Recitation 9 Notes

Topics

• Games with homogeneous externalities
• Games with local network effects

Recall

Congestion games had simple sets of payoffs but complicated network structure. There are games that have complicated payoffs with simple network structure.

Homogeneous Externalities

In classical economics, the demand curve is assumed decreasing and the supply curve increasing. The existence of network effects may create a weird shape of the demand curve.

• N = [0, 1] continuum of players
• ui(Si, S-i) = ui(Si, x) =
• vi ~ F([0, 1])
• p > 0
• Where x is how many buy, vi is its value, and p is price.

Example: Office suites, SNS, etc. • x = 1 — F() where  is the lowest value of agents who buy.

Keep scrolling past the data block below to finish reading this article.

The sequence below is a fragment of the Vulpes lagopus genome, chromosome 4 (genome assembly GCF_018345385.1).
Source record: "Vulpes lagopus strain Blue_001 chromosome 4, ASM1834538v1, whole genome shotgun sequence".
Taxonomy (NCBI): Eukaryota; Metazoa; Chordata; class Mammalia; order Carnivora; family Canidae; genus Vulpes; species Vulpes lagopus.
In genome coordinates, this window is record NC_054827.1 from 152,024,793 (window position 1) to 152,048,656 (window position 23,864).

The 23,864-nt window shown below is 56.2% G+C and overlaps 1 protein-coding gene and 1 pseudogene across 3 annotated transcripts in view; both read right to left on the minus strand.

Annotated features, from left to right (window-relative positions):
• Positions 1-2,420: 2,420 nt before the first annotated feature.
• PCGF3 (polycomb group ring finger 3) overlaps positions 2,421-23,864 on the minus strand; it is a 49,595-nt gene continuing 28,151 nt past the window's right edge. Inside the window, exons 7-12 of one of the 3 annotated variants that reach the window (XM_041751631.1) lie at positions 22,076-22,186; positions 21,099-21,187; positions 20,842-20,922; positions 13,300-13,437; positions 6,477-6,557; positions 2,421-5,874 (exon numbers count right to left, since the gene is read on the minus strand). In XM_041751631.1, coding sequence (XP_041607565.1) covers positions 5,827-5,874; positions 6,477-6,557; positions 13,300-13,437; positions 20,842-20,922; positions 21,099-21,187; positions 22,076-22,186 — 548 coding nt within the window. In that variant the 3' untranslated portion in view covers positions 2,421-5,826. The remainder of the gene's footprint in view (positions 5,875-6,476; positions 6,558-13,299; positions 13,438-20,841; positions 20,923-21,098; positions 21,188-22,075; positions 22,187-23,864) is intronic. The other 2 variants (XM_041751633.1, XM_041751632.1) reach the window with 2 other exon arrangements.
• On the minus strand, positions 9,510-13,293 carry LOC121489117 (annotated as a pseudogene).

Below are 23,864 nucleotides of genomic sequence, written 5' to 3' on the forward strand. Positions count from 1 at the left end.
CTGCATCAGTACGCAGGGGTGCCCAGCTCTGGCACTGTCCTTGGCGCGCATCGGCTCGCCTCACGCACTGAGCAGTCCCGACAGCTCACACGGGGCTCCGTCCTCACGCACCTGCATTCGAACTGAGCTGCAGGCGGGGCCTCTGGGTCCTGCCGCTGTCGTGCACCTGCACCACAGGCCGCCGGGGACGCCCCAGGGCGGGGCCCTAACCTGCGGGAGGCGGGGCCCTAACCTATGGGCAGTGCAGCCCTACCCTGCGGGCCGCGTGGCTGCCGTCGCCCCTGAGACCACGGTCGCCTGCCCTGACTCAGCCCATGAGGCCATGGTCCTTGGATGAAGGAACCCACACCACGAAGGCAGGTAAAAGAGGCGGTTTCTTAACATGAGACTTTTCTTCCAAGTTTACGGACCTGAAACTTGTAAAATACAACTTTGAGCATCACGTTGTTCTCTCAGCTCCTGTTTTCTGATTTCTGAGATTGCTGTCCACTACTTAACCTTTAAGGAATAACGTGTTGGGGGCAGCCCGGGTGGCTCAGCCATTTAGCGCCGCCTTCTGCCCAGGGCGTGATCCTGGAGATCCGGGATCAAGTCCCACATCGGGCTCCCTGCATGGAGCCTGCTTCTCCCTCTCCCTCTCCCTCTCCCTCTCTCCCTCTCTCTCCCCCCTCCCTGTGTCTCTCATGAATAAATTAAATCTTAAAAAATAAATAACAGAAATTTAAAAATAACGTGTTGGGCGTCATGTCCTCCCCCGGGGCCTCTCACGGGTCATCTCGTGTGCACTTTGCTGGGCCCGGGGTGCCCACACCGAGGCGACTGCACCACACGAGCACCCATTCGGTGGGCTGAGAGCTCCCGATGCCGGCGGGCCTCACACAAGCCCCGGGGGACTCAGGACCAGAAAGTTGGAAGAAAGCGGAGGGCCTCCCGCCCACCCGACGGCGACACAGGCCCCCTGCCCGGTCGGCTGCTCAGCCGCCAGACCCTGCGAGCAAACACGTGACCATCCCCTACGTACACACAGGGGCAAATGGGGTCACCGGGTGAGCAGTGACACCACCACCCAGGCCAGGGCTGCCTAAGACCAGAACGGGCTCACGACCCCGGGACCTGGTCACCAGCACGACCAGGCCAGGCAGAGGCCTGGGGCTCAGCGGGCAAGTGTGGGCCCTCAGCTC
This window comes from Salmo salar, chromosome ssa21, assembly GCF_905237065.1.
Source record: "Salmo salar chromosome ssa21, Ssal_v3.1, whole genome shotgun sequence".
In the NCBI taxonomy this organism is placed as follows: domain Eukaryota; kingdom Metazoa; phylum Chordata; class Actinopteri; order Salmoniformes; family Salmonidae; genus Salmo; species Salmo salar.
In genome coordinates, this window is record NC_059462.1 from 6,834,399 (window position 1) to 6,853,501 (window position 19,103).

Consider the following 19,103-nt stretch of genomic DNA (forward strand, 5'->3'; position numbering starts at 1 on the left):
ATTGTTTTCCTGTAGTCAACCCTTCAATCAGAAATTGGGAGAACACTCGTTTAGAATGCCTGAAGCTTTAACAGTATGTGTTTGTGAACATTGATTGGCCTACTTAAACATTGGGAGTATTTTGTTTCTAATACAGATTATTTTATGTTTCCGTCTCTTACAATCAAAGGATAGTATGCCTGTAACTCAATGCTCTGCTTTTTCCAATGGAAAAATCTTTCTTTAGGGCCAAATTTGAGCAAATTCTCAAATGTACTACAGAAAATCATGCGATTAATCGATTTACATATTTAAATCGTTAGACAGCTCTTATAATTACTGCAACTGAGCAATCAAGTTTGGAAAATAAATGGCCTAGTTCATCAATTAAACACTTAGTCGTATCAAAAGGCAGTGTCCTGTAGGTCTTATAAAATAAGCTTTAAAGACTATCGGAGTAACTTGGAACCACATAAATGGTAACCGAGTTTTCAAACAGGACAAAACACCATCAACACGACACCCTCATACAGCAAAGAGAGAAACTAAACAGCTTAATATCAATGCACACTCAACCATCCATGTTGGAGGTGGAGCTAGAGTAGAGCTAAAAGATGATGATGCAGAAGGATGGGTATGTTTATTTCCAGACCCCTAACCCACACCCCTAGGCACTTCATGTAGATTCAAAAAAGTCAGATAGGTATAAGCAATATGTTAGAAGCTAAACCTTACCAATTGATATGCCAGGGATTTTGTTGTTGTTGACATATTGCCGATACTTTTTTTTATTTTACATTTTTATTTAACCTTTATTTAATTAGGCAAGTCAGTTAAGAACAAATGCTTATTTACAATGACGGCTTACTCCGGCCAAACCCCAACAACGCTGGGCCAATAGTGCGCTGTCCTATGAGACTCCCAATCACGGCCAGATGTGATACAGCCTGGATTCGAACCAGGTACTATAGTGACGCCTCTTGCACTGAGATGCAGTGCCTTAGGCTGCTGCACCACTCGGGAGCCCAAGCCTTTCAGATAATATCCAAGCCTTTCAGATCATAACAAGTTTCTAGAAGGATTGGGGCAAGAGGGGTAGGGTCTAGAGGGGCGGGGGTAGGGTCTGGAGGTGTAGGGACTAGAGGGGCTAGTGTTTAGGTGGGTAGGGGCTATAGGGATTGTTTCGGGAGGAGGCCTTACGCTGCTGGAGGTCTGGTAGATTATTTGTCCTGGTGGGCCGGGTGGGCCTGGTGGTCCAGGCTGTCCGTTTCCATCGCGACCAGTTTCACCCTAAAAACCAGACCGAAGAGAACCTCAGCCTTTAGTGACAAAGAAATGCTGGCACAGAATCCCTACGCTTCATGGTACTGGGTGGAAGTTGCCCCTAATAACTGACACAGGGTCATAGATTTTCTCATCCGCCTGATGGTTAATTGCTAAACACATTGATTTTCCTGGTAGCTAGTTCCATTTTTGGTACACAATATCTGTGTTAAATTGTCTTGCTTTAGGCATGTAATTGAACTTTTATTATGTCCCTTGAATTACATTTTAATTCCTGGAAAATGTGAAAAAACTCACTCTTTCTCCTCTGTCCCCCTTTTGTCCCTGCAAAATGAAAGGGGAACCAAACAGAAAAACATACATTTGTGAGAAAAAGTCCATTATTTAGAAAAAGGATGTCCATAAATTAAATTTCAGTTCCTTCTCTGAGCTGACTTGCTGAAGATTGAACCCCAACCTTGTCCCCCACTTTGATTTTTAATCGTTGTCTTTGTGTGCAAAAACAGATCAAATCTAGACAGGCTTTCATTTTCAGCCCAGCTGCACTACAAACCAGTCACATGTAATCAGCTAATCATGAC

Claim: If agent with vi is better off buying, then any agent with vj is also better off buying.

Corollary: We may assume without loss of generality that x (those who buy) have the highest values in equilibrium/socially optimal outcome.

1. Socially optimal outcome
1. Social welfare = 1[v(1 — F()) — p] dF(v)
2. Maximizing this with respect to  yields the social best.
2. Nash equilibrum
1. Pooling equilibrum:
If no one has the good (x = 0) then no one has incentive to buy ( vi * 0 — p < 0). Therefore, x* = 0 is an equilibrium.
2. Separating equilibrium:
If someone buys (x > 0), then there exists the lowest type who buys. His incentive must balance v̅xp = 0.

Note that everyone's strategy is summarized by x. So consider the aggregate best response function BR(x) = . With v̅x — p = 0 and x = 1 — F(), we find:

• BR(x) = 1 — F(p/x).
• Its fixed point x* is an equilibrium.

Local Network Effects

Some games have both complicated payoff structure and complicated network structure. • N = {1, 2, 3}.
• Si = ℝ+ = [0, ∞).
• ui(xi, x-i, δ, G) = i's best response satisfies • • BR(x) = max { 𝟘, 𝟙 — δG𝕏}